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Sudden Death Mel Hill


The name Mel "Sudden Death" Hill will forever be frozen in the etches of hockey history. That's because of his NHL record three overtime goals in the same playoff series.

Born in Glenboro, Manitoba, Mel played his junior hockey for the Saskatoon Wesleys, Sudbury Wolves and Sudbury Frood Miners. His last season in Sudbury (1936-37), which saw him score a league leading 18 goals in 15 games, convinced the Boston Bruins sign him as a free agent on October 26, 1937.

Hill was no immediate hit in Beantown by any means. It wasn't until his second season, 1938-39, that he gained regular ice time, scoring 10 goals during the regular season. It was in the subsequent post-season that he had his immortalizing series against the New York Rangers.

"The first game (2-1) was a real endurance test, " Hill recalled. " It went on for three overtimes. Bill Cowley fed me a pass down the wing and I beat Davey Kerr with a high shot to put us ahead in the series. I scored on Kerr again the following night in overtime (3-2) and we took a 2-0 lead over New York."

Boston won the third game as well before Rangers unthinkably roared back with three straight wins to set up a deciding seventh game at the Boston Garden. Once again the teams battled to an overtime after Ray Getliffe had scored for Boston and Muzz Patrick for New York to make it 1-1. Like in game one the teams played two scoreless overtime periods before Mel became the hero once more.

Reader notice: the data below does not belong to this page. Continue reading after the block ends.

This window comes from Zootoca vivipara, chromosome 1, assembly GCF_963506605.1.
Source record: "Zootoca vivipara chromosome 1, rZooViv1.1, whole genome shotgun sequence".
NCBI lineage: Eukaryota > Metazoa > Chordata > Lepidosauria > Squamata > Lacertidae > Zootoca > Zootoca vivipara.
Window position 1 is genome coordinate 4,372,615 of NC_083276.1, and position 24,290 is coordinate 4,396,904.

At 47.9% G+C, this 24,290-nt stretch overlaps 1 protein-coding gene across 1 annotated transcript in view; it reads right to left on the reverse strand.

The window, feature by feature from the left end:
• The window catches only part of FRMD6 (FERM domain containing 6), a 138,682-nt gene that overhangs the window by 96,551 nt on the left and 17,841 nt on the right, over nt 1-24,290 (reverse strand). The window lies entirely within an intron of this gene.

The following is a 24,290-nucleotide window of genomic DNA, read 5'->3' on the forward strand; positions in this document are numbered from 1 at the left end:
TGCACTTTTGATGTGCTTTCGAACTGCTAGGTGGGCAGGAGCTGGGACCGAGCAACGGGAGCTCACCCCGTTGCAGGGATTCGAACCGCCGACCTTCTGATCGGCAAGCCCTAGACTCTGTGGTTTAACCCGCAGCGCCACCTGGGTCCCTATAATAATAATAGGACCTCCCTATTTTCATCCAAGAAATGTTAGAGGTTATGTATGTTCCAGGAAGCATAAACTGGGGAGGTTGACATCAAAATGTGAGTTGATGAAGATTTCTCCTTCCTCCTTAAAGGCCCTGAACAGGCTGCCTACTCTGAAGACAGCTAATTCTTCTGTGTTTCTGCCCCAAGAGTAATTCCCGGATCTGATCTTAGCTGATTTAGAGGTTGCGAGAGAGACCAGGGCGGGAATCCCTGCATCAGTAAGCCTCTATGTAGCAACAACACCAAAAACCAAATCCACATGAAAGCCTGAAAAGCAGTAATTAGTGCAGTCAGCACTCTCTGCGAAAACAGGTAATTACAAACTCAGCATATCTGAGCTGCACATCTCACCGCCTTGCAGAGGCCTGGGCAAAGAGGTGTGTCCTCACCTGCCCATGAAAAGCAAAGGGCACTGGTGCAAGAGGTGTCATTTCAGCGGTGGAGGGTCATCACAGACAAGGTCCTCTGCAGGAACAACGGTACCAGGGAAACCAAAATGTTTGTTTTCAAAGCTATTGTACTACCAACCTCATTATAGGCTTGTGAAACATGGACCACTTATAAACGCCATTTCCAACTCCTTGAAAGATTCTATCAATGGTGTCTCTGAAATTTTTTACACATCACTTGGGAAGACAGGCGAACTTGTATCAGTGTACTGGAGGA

"It was around eight minutes of the third overtime, " Hill remembered. " Cowley fed me a pass from behind the net and I was right on top of Rangers goalie Bert Gardiner. I held the puck for a second then flipped it up into the net on the short side. The fans went wild and it was a tremendous thrill to win a series for my team. "

It was somewhat ironic that Rangers general manager Lester Patrick had turned down Hill years earlier because he was " too frail for big-time hockey".

In the Stanley Cup final against Toronto, Mel once again was a key figure as Boston won in five games. He assisted on both of Roy Conacher's goals as Boston won game four 2-0. He also opened the scoring in the Cup clinching game that Boston won 3-1. All in all Mel scored 6 goals and 3 assists in the playoffs that year.

Two years later, in 1941 it was time for Mel to once again sip champagne from the Cup. This time he scored the semifinal-series clinching goal against Toronto.

"That one ranks right up with the goals against New York, " Mel said, " I came out of the corner with the puck and fired a hot shot past Turk Broda. We went on and rolled over Detroit in four straight games to win the Stanley Cup."

Mel wasn't a star player and he played within his limitations.

"I was a basic, unspectacular player who usually performed well when it counted, but I just happened to get super-hot in that series with New York," he said.

Mel also admitted that carrying the tag of " Sudden Death" wasn't so easy at times.

"It wasn't an easy tag to carry the rest of my career. It seemed like I was expected to be the hero in every playoff game from that moment on. The name "Sudden Death" was easier to live with after I retired," Mel jokingly said.

Mel was sold to the Brooklyn Americans on June 27, 1941. There he played for one season before the team folded. He was then picked up by Toronto and racked up his best season statistically when he scored 44 points (17+27) in 49 games (1942-43).

Mel played in Toronto until 1946 and then continued to play in the AHL until 1948 (Pittsburgh Hornets). Then for the next four seasons Mel played senior hockey with the Regina Caps before retiring.

After hockey he went into the soft drink business in Regina, Saskatchewan. He built a house in nearby Fort Qu'Appelle where he lived for the next 25 years until he passed away in 1996

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